Alfred H. Guy Jr.
associate professor emeritus
Division of Legal, Ethical and Historical Studies
M.A., Ph.D., University of Georgia
B.A., Auburn University
My number one goal when I entered Auburn University was to make the first team in basketball by my sophomore year. I was able to do this halfway through my sophomore year, but then something strange happened: I started liking academics. This was a result of having a few inspiring professors who clearly had a passion for what they were teaching, whether a seminar on Milton, Old South history or symbolic logic. I went from majoring in journalism to history to finally settling on philosophy in my junior year.
After graduating from Auburn, I was invited to Australia for two years to play basketball in their national Olympic league. This was not a professional league, so I taught middle school to support myself, often teaching courses I knew little about—such as Australian geography. What I found out in two wonderful years in Australia was that I loved teaching but missed philosophy. The best way to combine these two passions was to go to graduate school, earn my Ph.D. and find a place that would hire an ex-basketball junkie to teach philosophy to college students. Fortunately, the University of Baltimore gave me that chance. Here I am, and here I've been for the past 32 years.
My grandfather was a Methodist minister, and my father was a typical "son of a preacher man," so I have always been interested in debating certain questions about ethics, philosophy and religion. My primary research interests at present are looking into ways to teach philosophy and ethics that interest and inspire students to think about these topics with greater depth and clarity in their own lives.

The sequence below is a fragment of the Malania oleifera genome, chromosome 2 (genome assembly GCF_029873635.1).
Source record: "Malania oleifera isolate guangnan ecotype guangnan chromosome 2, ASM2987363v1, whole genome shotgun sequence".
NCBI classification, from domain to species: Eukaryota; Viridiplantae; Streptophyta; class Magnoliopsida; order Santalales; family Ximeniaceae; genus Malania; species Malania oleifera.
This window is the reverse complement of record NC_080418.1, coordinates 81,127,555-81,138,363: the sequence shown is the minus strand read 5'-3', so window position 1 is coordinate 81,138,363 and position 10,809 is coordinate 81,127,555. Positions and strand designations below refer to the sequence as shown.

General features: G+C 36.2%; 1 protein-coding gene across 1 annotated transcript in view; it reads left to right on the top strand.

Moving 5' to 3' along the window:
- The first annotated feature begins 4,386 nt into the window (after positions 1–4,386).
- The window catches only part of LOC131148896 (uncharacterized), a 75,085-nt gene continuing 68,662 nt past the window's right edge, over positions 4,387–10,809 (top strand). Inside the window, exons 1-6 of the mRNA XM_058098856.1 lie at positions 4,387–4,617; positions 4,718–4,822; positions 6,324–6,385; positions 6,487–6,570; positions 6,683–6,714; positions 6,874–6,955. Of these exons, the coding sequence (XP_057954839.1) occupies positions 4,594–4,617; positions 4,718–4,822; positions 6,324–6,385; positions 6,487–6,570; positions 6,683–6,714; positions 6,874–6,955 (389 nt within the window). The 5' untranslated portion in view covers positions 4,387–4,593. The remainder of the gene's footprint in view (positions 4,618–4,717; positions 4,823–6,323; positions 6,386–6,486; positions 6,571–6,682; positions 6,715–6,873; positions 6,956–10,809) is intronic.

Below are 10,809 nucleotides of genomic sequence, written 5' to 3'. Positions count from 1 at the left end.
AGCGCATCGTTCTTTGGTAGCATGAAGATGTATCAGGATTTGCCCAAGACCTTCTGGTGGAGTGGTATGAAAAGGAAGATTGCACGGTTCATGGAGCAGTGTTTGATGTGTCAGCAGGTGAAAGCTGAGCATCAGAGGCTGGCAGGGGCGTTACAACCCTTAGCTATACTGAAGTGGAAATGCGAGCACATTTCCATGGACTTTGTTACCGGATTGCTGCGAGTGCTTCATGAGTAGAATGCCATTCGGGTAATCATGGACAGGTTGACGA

We do not have a philosophy major at UBalt, and most of our students have never had a previous philosophy course, so our main concern is to convey to students both the intellectual and practical joys of reading and studying philosophy. To this end, I am working on articles that demonstrate the uses of film and literature in teaching philosophy and ethics. A major interest is how students (or others) make ethical decisions, and how we can offer ways to improve ethical decision making in their personal and professional lives.
In my ethics courses, we conduct mock trials on literary figures (Camus' the Stranger) to probe in more depth the nature of evil. This works very well and is a memorable part of the course each time I offer it. In Ancient Philosophy, we put Socrates on trial again to see if he is a moral hero or just an arrogant old know-it-all. In Philosophy of Religion, I invite guest speakers representing Islam, Judaism, Christianity and Buddhism to share their views on central questions in all religions: the nature of God, the problem of evil, free will and afterlife. In my Professional Ethics classes, students must construct their own code of professional ethics for their present or chosen profession.
I also enjoy my role as core coordinator for Ethical Issues in Business and Society, a required general education course. The central focus of the course is to develop students' awareness of the kinds of ethical issues that may arise in business, the professions and their own personal lives; to expose them to a number of traditional moral frameworks to revive and revise their own personal ethics and to provide them with a practical guideline for making thoughtful and responsible ethical decisions. I have also served as the director of UBalt's Hoffberger Center for Professional Ethics since 1994.